Bystander CPR saves lives, says ER24 East Metro ALS Kurt Maske.

He describes how you can assist in a cardiac emergency.

Identifying a cardiac emergency

It's vital to recognise a cardiac emergency early. There are three types:

  1. Stable/unstable angina
  2. Myocardial infarction (heart attack)
  3. Heart failure.

Signs and symptoms:

Stable/unstable angina and myocardial infarction (heart attack)

  • Chest pain or discomfort
  • Feeling weak, light-headed, or faint
  • Pain or discomfort in the jaw, neck, or back
  • Pain or discomfort in one or both arms, or shoulders
  • Shortness of breath.

Heart failure

  • Rapid shallow respirations
  • Chest discomfort
  • Shortness of breath that is worsened when exerting themselves, e.g., climbing stairs. This can also be made worse when lying flat.
  • In severe cases, patients may cough up pink frothy sputum (mixture of saliva and mucous) due to fluid accumulating in the lungs.

Don’t panic!

It’s important not to panic. Immediately call emergency services at 084 124. Share as many details as possible with the Contact Centre agent and try to keep the patient calm.

Place the patient in a position in which they are most comfortable, often semi-seated.

If they lose consciousness but are still breathing normally, place them on their side.

Hands on chest saves lives

If a patient is not breathing and there is no pulse, you need to administer cardiopulmonary resuscitation (CPR). CPR can double or triple a person's chance of survival if performed in the first few minutes of a cardiac arrest.

The CPR procedure:

  1. Lay the person on their back and open their airway (tilting their head back if no spinal injury is suspected).
  2. Check for breathing. If they are not breathing, start CPR.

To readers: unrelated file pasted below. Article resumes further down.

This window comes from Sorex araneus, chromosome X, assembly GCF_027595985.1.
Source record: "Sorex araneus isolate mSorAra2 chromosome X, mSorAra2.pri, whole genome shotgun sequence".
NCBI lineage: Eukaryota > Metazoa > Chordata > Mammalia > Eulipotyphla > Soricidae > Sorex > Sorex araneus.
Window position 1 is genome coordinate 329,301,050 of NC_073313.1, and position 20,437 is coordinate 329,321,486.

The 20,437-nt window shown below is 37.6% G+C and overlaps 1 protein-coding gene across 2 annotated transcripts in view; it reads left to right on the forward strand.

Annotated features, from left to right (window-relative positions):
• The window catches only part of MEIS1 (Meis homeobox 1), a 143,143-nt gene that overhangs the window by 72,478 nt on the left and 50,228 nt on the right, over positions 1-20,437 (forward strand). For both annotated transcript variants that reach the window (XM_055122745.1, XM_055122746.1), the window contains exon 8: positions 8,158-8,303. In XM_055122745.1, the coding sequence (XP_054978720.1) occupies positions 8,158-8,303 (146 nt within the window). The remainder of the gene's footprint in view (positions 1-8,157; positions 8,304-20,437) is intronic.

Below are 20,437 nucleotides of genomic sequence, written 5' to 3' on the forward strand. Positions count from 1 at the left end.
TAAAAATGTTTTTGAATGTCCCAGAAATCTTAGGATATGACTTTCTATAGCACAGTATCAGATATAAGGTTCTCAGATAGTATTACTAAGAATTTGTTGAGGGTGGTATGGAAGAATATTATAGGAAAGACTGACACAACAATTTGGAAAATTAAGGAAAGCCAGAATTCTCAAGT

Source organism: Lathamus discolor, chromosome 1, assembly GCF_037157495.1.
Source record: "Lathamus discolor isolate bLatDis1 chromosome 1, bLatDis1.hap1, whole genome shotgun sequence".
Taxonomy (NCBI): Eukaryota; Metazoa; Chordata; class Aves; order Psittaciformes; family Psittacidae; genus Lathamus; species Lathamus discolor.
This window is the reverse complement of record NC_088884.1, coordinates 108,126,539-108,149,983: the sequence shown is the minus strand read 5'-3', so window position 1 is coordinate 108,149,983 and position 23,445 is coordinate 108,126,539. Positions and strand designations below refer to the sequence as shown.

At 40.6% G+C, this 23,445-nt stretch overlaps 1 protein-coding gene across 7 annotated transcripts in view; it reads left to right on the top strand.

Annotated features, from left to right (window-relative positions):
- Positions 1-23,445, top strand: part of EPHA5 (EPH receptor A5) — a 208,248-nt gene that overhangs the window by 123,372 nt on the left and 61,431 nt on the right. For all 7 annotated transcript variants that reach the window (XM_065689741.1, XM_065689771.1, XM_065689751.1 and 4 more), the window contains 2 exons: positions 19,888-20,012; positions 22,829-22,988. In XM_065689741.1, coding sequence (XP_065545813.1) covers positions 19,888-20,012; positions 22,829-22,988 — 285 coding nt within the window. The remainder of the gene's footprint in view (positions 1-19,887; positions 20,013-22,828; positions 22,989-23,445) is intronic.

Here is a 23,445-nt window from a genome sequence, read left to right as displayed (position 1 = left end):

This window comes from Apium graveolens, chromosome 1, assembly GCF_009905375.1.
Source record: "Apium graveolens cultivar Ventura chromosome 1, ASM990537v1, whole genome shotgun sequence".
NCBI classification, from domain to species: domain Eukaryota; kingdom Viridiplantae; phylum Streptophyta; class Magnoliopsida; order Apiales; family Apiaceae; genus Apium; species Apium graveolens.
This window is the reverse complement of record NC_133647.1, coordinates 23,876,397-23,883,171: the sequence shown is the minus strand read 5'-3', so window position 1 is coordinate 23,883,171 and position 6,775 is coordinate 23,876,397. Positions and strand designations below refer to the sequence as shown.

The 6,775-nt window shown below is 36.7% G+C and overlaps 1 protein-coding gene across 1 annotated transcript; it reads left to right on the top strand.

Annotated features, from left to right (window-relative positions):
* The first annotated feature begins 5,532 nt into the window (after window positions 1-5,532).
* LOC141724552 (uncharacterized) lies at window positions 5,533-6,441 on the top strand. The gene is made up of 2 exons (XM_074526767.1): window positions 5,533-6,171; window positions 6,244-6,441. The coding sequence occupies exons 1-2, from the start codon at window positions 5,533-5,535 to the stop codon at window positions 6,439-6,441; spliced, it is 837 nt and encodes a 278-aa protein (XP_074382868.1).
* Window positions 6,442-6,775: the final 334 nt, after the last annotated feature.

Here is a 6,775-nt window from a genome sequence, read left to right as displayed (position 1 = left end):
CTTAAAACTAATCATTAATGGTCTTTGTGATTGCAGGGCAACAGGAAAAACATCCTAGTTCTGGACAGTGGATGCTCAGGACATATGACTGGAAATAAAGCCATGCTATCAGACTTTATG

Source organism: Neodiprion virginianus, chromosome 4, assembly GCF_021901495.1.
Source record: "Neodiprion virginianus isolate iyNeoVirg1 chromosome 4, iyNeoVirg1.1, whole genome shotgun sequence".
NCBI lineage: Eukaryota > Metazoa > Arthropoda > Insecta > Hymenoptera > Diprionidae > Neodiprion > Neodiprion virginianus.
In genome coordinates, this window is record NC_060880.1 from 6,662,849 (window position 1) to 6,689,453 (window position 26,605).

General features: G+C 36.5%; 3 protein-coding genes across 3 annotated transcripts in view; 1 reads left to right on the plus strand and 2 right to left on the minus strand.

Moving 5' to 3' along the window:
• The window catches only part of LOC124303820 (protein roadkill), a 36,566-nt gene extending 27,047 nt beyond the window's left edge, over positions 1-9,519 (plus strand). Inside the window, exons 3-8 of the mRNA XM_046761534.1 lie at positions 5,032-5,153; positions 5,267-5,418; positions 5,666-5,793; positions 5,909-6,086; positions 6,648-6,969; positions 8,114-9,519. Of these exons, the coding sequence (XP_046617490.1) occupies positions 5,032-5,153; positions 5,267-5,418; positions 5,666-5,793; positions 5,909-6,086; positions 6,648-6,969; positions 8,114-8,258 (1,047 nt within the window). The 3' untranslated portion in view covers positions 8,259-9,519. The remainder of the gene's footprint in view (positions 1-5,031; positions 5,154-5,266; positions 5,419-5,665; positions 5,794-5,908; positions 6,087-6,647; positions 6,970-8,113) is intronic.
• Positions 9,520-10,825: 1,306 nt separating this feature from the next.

3. Trace your finger down the middle of the chest to a spot on the breastplate just below the nipples.
  4. Place the palm of one hand on this spot, and the other above this.
  5. Position your upper body over your hands and push down for one compression whilst keeping your elbows locked and arms straight. And then release to allow the chest to return to its normal state before you pressed. This allows the heart to refill with blood.
  6. Repeat the compressions at a rate between 100-120 per minte until paramedics arrive or an automated external defibrillator (AED) is available.

How to use a defibrillator (AED)

Paramedics will bring an automated external defibrillator (AED) when they arrive on scene, but sometimes establishments, businesses and schools have one as part of their first aid kit. If an AED becomes available, stop CPR and use the machine as described below:

  1. Turn on the AED and follow the voice prompts.
  2. Remove all clothing covering the chest. If necessary, wipe the chest dry.
  3. Place one pad on the upper right side of the chest.
  4. Place the other pad on the lower left side of the chest, just below the left armpit.
  5. Plug the pad connector cable into the AED, if not already connected.
  6. Let the AED analyse the heart’s rhythm.
  7. If the AED determines a shock is needed:
  • Make sure no one is touching the person
  • Say, “Clear!” in a loud, commanding voice
  • Deliver the shock.

After the shock, immediately start CPR. Although the shock may have corrected the electrical rhythm, the heart is not yet pumping efficiently. Continue until the patient shows signs of life or medical help arrives.